There is no easy way to get here, there can be no drive by action photo, not even a leisurely sunny picnic, you cant even, if you get there, point at the ancient site and say there it is. This is about as far from civilisation as you can get in Wales, but it is not off the beaten track, it is right on it, it is not far from the maddening crowd, you'd think it would be, until 40 odd runners jog by.
My walk started in the full car park at Bwlch y Dduefaen, after a quick shufty round Barclodiad Y Gawres, and the standing stones it was follow the old grey wall up the hill. After much turning round and staring off wistfully into the distance I got up on top of the first summit, Carnedd y Ddelw, it has a very good cairn. Then up to Carnedd Penyborth-Goch on top of Drum, it too, as the name suggests is a cairn, it's not quite as good as the last one but it occupies a superior position.
The plan was get up Llwytmor mountain, but as my memories fade into soft middle age I realise that I cant get to Llwytmor without going up Foel Fras. So I just go up there, and decide to see what is what when I get there.
The incredible landscape up on Foel Fras should have been enough to keep me seated here until it was time to go, but a couple of race marshals are just a few meters away and the runners are passing by closely, did I mention there is some kind of cross country race going on, these fruit cakes are actually trying to run up a mountain, they fail quite entertainingly, it does me good to see people more knackered than me, one plonker had his shirt off and asked me for sun cream, your kidding right, expose my skin to the angry sun?. I watched them pass me by and wondered how you would go about getting up a mountain quickly, apparently you bend over double, grab your knees and push, wringing every last drop of energy from those poor abused legs.
Like I said, this new to me summit should have been enough, but the newly laid path isn't too steep up to the next summit, which looks like it's got a killer view of Yr Elen and if i'm not mistaken is Garnedd Uchaf, I absolutely refuse to call it by that new fangled name, what ever it is.
So I gird my loins, I lied there sorry, I don't even know what girding is, and head off for what surely must be my final destination.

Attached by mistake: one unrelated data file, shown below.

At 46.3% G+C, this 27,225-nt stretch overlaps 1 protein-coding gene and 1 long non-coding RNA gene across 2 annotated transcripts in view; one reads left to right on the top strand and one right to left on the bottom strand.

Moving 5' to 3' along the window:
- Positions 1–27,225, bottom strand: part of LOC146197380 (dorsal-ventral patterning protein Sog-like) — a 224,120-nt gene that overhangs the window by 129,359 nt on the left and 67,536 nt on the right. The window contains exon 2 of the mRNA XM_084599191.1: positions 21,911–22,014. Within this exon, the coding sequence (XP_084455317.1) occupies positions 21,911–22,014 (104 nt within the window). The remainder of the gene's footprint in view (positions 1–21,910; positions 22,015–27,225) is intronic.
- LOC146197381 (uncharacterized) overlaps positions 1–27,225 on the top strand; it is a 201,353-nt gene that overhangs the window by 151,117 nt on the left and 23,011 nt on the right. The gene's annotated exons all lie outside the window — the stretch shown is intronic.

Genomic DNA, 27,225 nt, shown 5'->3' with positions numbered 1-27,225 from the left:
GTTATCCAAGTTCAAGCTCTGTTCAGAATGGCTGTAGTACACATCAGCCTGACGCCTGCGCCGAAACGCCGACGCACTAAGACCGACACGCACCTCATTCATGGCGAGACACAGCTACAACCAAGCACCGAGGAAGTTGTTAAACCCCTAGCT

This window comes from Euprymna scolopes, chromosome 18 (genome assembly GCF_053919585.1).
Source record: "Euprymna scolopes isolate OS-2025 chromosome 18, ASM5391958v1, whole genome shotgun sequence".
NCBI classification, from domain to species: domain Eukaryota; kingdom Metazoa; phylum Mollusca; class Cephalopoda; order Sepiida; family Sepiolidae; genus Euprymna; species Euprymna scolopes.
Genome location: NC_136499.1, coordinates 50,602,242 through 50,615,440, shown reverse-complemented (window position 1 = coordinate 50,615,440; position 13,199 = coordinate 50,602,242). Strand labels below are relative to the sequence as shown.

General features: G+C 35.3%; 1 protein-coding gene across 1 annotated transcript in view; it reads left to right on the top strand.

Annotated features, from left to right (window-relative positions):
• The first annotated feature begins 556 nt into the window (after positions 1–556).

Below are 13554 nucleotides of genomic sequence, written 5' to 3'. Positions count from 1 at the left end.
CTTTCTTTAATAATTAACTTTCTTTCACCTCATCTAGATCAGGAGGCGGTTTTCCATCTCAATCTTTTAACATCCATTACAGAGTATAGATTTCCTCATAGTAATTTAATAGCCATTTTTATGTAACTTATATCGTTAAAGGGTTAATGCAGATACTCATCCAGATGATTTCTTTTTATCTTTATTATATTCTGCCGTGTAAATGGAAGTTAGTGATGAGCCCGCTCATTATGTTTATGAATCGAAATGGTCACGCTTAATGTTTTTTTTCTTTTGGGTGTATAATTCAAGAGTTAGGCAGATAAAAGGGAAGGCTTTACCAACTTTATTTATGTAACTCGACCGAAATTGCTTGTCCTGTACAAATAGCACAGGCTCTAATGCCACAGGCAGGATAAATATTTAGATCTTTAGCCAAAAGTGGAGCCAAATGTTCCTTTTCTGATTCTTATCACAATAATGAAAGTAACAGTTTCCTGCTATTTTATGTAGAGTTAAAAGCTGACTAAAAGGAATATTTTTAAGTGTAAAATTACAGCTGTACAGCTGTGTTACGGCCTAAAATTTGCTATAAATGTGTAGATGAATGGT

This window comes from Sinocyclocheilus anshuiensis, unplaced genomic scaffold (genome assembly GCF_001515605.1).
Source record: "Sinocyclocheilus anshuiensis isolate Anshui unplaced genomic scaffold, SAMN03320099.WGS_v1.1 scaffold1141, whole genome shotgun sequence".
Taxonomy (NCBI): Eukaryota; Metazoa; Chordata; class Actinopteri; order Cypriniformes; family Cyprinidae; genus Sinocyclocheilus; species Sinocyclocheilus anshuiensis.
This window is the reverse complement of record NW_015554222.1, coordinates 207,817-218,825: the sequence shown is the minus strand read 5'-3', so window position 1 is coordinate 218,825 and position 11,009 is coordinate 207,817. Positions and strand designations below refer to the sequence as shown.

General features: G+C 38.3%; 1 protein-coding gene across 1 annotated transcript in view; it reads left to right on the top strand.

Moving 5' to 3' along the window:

Coflein says very little about the summit of Garnedd Uchaf, it only assumes there was a cairn here because of the mountains name, Carnedd is a cairn. But it also, just to add to the TMA'ers confusion, says there are some piles of stones that delineate the county border, it was I think one of these that I've photographed and put up on here.
There may well be a ruined cairn up here somewhere, but there is so much stone up here that you could probably point at ten collections of stone and say is that it? or maybe none at all. There is enough stone up here to build half a dozen Castleriggs and still have enough left over for a Long Meg or two. Perhaps the most conspicuous of prominent rocks up here is what earned this peak the name of Carnedd, it certainly looked like a big cairn from Foel Fras. I take a seat among these highest rocks as much out of the wind as possible which is not at all because it's coming from the direction I want to face. The direction you want, no, the only way to look is southish, the view is stunning, possibly the best view in Wales, shoot, I may have said that before. Immediate and centre is yr Elen, to it's left is Foel Grach, Carnedds Llewelyn and Dafydd, to it's right Carnedd y Filiast, Elidir Fawr and maybe Y Garn, and many more as the saying goes. With no cairn to inspect there is much time to admire the view, and it is admirable. But mountain watching, brilliant as it is, always has an end and I'm reaching my end of the day, the good thing about the route I've taken is I get to see the whole thing again, all four or five miles of it.
By the time I get back to the car my feet aren't just sore, they're positively throbbing, and the battery in my camera died too soon, and I didn't have anyone to say "hey, that looks good doesn't it" to, I felt a bit guilty not having Alken with me, I know he'd have loved it.
Coflein cites the pile of rocks which crown the 3,038ft summit of Garnedd Uchaf as a possible prehistoric funerary cairn... which I would have thought to be a pretty safe bet in this context, what with numerous other examples crowning the tops of the high Carneddau peaks all around - so much so that Foel Fras is notable for not possessing one! Ha! The name itself means 'Highest Cairn'.... not quite the highest, perhaps, but you get the drift.
Although this is a seriously remote, uncompromisingly brutal landscape, the remnants of prehistoric settlements are still to be found in the locality (e.g. around Cwm Caseg and east of Foel Grach). Hard to fathom nowadays how people could actually survive here, albeit in the more sheltered valleys..... in fact it is so remote that I'm virtually certain I will not be able to return for further investigation. Ha! I therefore hand on the baton...
Incidentally Garnedd Uchaf was 'officially' renamed 'Carnedd Gwenllian' in 2009 - Gwenllian was, of course, Llewelyn the Last's daughter - so there's clearly an attempt at some pointless political point scoring here way, way after the event. If only we knew the name(s) of those who may well have been interred here millennia ago....